- Bellator 135 Results: Marcos Galvao Crowned New Bantamweight Champ
- Conor McGregor: Everything I Touch Turns To Gold
- Anderson Silva Says Another Title Run Possible If He Has The Opportunity
- Claudia Gadelha Injured, Out Of UFC Fight Night 64
- Ricardo Lamas: Conor McGregor Doesn’t Like It When The Tables Are Turned
- Cyborg’s Attempt To Make Bantamweight Back On For Next Fight
- Dana White Not Optimistic About GSP Return: He Hasn’t Been Hungry For A Long Time
- CABMMA Changes Drew Dober Loss To No Contest
Medical Marijuana use in MMA: Nature’s Gift or Devil’s Poison?
Under the preamble to the World Health Organization’s Constitution, it states, “The enjoyment of the highest attainable standard of health is one of the fundamental rights of every human being without the distinction of race, religion, political belief, economic or social condition”.
So why then are athletes who suffer from clinically diagnosed illnesses prohibited from using medical marijuana by athletic commissions when a medical professional legally prescribes it? Are athletic commissions interfering with the ‘right to health’ of athletes, or are they simply maintaining the integrity of competition?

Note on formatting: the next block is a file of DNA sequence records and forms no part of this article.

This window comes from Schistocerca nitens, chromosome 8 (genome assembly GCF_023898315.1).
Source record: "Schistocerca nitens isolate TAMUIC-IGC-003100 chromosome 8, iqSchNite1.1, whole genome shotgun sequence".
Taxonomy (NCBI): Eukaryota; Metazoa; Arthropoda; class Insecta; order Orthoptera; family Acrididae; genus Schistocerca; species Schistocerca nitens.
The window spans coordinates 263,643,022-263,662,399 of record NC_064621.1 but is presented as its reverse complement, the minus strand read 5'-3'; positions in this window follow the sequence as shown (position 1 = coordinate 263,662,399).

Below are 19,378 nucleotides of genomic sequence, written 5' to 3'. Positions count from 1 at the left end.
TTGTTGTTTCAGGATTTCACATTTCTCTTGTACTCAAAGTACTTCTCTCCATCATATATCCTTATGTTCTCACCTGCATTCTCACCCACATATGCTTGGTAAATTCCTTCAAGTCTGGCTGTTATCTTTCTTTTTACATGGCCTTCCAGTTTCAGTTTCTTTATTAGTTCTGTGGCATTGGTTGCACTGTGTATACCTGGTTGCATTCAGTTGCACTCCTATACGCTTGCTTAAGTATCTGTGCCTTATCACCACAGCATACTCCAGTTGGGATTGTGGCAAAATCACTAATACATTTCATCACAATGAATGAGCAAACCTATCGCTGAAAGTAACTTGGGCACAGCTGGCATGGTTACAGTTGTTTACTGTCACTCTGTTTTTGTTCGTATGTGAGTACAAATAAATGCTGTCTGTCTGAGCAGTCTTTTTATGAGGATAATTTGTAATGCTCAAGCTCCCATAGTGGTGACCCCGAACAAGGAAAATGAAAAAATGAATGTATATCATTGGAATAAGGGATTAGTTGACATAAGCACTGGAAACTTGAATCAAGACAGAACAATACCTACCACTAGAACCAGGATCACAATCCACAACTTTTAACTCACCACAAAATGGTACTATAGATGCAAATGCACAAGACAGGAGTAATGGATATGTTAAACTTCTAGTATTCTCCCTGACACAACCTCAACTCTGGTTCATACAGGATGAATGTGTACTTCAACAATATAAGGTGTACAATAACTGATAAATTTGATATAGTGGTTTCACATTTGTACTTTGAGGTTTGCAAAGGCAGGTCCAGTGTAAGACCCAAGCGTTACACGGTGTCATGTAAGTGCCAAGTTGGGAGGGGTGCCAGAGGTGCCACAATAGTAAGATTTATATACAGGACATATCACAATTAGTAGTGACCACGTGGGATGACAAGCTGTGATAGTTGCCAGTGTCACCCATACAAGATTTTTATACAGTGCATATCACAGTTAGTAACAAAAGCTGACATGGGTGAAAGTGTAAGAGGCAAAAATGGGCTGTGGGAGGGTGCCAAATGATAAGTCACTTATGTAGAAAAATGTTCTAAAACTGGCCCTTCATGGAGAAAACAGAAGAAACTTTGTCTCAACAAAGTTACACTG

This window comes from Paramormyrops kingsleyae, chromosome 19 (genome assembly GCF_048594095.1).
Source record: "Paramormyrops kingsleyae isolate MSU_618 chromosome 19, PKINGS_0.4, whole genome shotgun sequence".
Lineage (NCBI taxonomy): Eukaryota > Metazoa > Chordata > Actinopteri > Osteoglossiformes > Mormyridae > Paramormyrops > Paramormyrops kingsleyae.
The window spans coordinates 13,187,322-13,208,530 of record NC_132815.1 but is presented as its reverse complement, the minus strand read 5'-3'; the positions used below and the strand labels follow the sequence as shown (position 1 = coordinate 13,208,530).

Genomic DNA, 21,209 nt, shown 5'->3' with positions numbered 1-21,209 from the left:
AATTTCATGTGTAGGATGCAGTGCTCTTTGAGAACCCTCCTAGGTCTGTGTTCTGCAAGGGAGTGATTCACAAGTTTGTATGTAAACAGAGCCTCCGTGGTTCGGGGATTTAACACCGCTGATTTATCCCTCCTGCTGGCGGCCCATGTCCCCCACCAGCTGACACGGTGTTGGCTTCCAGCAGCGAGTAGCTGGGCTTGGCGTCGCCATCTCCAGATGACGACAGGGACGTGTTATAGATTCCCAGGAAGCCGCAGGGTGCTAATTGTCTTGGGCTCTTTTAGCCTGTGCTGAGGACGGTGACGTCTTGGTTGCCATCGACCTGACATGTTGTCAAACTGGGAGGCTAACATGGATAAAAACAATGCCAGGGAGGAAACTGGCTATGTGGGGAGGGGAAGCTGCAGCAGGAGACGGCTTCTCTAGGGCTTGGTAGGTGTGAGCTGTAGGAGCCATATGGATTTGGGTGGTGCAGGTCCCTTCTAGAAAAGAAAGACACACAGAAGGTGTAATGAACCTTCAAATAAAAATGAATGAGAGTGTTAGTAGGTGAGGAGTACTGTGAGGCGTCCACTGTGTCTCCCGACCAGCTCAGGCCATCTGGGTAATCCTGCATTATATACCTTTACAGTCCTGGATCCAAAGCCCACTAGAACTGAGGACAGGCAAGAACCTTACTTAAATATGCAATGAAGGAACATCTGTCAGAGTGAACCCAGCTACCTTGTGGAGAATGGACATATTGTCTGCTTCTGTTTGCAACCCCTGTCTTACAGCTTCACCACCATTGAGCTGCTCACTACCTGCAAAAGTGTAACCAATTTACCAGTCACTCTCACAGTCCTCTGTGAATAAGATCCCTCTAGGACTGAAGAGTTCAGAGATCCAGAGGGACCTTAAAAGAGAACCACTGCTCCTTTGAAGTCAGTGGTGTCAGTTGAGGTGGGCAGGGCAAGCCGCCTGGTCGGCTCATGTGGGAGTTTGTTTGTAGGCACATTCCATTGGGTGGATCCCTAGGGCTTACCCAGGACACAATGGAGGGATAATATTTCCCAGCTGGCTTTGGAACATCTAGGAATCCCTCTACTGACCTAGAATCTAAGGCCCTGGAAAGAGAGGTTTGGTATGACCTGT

Putting conspiracy theories aside for a moment, athletic commissions have a responsibility to protect the safety and health of athletes, and to ensure that athletes do not use performance enhancing illicit substances. As open-minded readers, we need to establish for ourselves whether the use of medicinal marijuana affects the safety of the fighter when competing, and secondly, whether the use of medicinal marijuana is performance enhancing.
On an ESPN special, Dr. Gary Wadler, a New York University School of Medicine professor and lead author of the book “Drugs and the Athlete” stated:
“All forms of marijuana…are mind-altering (psychoactive) drugs; they all contain THC the main active chemical in marijuana that effects changes in the brain of the user. Marijuana’s effects depend on the strength or potency of the THC, which is only one of more than 400 chemicals present in marijuana”.
According to Dr. Wadler, the effects of marijuana on performance include:
-Impairment of skills requiring eye-hand coordination and a fast reaction time
-Reduces motor coordination, tracking ability and perceptual accuracy
-Impairs concentration, and time appears to move more slowly
-Skill impairment may last up to 24 to 36 hours after USAge.
-Reduces maximal exercise capacity resulting in increased fatigability
-Marijuana has no performance-enhancing potential.
While the evidence indicates that there is no performance enhancing benefits, there is clear evidence that competing under the influence of marijuana would adversely effect an athlete’s coordination, motor skills, and reaction speed. The level of effect being dependent on the amount of marijuana consumed.
In your opinion, should athletes receive medical exemptions for marijuana use, or do you believe the commission should maintain its strict no tolerance policy?